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Where To Eat: Jimmy & Joan’s New York, Gothenburg.

New York is one of those places you see in movies and dream about visiting when you are a child (not living in the US). I had the chance of visiting New York in winter 2014 and I still remember New York as something different. It wasn’t Times Square, the flashy shops or tourist attractions like the Statue of Library or the Empire State Building that was special for me though. No, what I remember was the lights, the air, the thousands of thousands cars (and all the yellow TAXI cars), the rush, the vibe, the feeling and just . . . New York.

About 3 years ago I got an invitation to an opening event here in my own home city, Gothenburg (Sweden), where it said “we invite you to the private invitation-only celebration Jimmy & Joan’s New York”. I took my sis with me and I still remember that evening as if it was yesterday. It was glam, it was New York – but in Gothenburg – and that was the start of something big opening in my own home city that I want to tell you all about today. So listen up, I’m about to tell you all about Jimmy & Joan’s New York.

Göteborgs bäst bagels?
Ett besök på Jimmy & Joan’s New York i Göteborg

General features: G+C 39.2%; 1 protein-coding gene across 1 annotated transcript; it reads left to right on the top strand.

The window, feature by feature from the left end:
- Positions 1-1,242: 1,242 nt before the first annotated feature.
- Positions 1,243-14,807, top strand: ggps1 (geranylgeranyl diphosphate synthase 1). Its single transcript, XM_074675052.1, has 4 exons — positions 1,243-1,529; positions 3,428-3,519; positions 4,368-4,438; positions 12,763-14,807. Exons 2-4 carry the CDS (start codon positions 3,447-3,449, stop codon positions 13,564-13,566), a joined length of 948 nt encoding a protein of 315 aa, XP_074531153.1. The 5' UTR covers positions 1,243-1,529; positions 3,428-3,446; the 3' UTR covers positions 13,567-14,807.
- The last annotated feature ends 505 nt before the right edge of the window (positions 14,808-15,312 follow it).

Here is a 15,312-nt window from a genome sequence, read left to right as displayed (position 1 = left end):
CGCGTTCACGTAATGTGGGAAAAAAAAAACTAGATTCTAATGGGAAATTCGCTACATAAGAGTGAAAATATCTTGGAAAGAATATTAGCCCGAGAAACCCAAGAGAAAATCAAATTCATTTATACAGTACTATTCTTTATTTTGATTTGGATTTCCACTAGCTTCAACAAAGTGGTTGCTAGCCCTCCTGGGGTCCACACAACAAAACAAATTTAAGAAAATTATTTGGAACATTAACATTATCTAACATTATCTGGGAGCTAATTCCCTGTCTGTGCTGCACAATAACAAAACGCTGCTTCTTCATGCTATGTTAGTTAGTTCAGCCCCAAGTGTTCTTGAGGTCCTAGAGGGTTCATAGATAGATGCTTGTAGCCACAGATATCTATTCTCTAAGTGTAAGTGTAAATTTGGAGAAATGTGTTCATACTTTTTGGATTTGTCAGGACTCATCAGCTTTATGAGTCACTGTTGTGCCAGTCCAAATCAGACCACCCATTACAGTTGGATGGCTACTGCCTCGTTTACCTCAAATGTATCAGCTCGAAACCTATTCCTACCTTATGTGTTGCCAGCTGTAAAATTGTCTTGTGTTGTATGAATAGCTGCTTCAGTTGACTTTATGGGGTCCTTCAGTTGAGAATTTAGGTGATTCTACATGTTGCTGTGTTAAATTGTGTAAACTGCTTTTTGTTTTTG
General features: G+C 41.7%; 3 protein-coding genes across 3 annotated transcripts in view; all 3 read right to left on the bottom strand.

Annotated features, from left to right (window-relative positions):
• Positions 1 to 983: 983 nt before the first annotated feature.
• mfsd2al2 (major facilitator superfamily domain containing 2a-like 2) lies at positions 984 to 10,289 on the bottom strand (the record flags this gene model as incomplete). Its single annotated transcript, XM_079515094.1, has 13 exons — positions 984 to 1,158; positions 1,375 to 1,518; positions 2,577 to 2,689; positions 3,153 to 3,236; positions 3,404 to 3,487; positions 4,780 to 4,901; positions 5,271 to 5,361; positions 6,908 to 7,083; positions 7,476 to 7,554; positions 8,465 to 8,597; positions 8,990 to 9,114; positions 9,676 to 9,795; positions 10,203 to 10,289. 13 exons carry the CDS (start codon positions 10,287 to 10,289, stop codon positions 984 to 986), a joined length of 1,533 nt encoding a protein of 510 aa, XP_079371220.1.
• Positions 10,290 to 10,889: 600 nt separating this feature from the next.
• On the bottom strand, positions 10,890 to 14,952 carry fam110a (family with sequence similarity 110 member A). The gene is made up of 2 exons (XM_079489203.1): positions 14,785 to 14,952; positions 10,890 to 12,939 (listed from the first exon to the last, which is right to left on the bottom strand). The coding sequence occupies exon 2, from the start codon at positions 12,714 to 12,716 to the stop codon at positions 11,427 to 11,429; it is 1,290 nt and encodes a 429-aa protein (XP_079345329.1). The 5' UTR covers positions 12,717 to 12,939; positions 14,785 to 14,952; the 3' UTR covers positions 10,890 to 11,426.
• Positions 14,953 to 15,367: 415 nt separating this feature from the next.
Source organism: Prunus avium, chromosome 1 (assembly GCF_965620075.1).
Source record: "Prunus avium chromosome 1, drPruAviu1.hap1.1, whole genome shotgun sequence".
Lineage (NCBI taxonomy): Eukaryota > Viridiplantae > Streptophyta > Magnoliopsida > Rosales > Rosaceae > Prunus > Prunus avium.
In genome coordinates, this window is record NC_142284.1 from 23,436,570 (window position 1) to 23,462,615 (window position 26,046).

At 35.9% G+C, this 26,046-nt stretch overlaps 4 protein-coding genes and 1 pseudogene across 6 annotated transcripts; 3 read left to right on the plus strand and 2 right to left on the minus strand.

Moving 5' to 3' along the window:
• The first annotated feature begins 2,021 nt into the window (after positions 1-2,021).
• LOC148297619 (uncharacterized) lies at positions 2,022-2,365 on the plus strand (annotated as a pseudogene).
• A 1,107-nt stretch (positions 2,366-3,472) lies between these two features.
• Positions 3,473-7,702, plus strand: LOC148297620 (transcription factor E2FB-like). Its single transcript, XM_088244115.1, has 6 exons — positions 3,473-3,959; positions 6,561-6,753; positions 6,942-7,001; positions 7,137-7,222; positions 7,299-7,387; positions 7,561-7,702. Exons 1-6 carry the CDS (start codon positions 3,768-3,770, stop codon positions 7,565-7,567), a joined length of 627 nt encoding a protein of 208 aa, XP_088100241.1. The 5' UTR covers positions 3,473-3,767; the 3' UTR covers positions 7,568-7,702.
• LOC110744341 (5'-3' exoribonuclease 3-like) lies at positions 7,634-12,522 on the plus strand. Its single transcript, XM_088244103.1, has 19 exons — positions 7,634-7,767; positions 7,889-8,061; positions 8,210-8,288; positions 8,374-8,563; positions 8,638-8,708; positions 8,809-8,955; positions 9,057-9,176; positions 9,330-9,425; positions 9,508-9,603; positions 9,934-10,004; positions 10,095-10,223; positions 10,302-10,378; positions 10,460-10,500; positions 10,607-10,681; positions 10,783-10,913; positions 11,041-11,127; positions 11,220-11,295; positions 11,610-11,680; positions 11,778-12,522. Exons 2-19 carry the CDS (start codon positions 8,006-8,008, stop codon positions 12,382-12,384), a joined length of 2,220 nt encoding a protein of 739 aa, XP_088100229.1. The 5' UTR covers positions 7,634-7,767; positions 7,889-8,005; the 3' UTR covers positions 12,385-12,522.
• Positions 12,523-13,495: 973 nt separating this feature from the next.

Bagels hörni, det är kraftigt underskattat! Tror jag åt mina första riktigt bra bagels i New York, men i brist på resande har vi hittat ett riktigt bra ställe på Teatergatan bredvid Avenyn i Göteborg – Jimmy & Joan’s New York! Här kan man sitta och drömma sig bort till gula taxibilar, storstadshets, Central park, Broadway-shower och långa shoppingdagar.

Jimmy & Joan’s New York är ett autentiskt New York-ställe, men i Göteborg. Elizabeth som driver stället har tagit med sig de amerikanska bagelrecepten från sina föräldrar, Jimmy & Joan, och hittat ett koncept som verkligen funkar.

Stylish inredning, trevlig personal, fina cupcakes och heavenly blueberry cheesecake. Och bagels, bakade av någon som verkligen kan och perfekta på det där sättet som bagels ska vara. I flera varianter, med massor av olika fyllningar. Helt klart värt ett besök om du vill ha något att äta i Göteborg!

Credit…Magnus Egger


Credit…Sara Bagenholm
Just like New York — only in Gothenburg, Sweden.

“I just thought, ‘How hard can it be?’ It’s bread and it’s schmears, cream cheese,” said Elizabeth Rubin, 55, an expatriate from Manhattan who opened Jimmy & Joan’s New York, a chic chandelier-lit shop, three years ago in Gothenburg, Sweden. “It was so much harder than I thought.”